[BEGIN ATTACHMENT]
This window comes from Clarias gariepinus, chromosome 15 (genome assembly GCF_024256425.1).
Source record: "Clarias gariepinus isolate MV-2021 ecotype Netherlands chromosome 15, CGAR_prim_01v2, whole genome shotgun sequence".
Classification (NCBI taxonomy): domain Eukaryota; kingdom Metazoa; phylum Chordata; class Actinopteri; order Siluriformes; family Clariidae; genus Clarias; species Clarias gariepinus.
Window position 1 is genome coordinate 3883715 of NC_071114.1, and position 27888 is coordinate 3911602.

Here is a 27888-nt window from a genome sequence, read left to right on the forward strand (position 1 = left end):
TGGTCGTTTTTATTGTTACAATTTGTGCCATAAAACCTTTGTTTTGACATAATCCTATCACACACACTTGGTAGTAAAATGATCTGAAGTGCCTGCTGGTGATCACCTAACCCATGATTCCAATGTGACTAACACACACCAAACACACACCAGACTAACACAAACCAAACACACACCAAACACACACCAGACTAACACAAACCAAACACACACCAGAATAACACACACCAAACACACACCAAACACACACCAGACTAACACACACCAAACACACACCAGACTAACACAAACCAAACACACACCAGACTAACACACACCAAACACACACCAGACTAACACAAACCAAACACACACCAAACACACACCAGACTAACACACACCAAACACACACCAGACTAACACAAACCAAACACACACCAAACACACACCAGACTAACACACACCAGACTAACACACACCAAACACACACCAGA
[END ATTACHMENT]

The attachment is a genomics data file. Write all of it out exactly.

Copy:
This window comes from Clarias gariepinus, chromosome 15 (genome assembly GCF_024256425.1).
Source record: "Clarias gariepinus isolate MV-2021 ecotype Netherlands chromosome 15, CGAR_prim_01v2, whole genome shotgun sequence".
Classification (NCBI taxonomy): domain Eukaryota; kingdom Metazoa; phylum Chordata; class Actinopteri; order Siluriformes; family Clariidae; genus Clarias; species Clarias gariepinus.
Window position 1 is genome coordinate 3883715 of NC_071114.1, and position 27888 is coordinate 3911602.

Here is a 27888-nt window from a genome sequence, read left to right on the forward strand (position 1 = left end):
TGGTCGTTTTTATTGTTACAATTTGTGCCATAAAACCTTTGTTTTGACATAATCCTATCACACACACTTGGTAGTAAAATGATCTGAAGTGCCTGCTGGTGATCACCTAACCCATGATTCCAATGTGACTAACACACACCAAACACACACCAGACTAACACAAACCAAACACACACCAAACACACACCAGACTAACACAAACCAAACACACACCAGAATAACACACACCAAACACACACCAAACACACACCAGACTAACACACACCAAACACACACCAGACTAACACAAACCAAACACACACCAGACTAACACACACCAAACACACACCAGACTAACACAAACCAAACACACACCAAACACACACCAGACTAACACACACCAAACACACACCAGACTAACACAAACCAAACACACACCAAACACACACCAGACTAACACACACCAGACTAACACACACCAAACACACACCAGA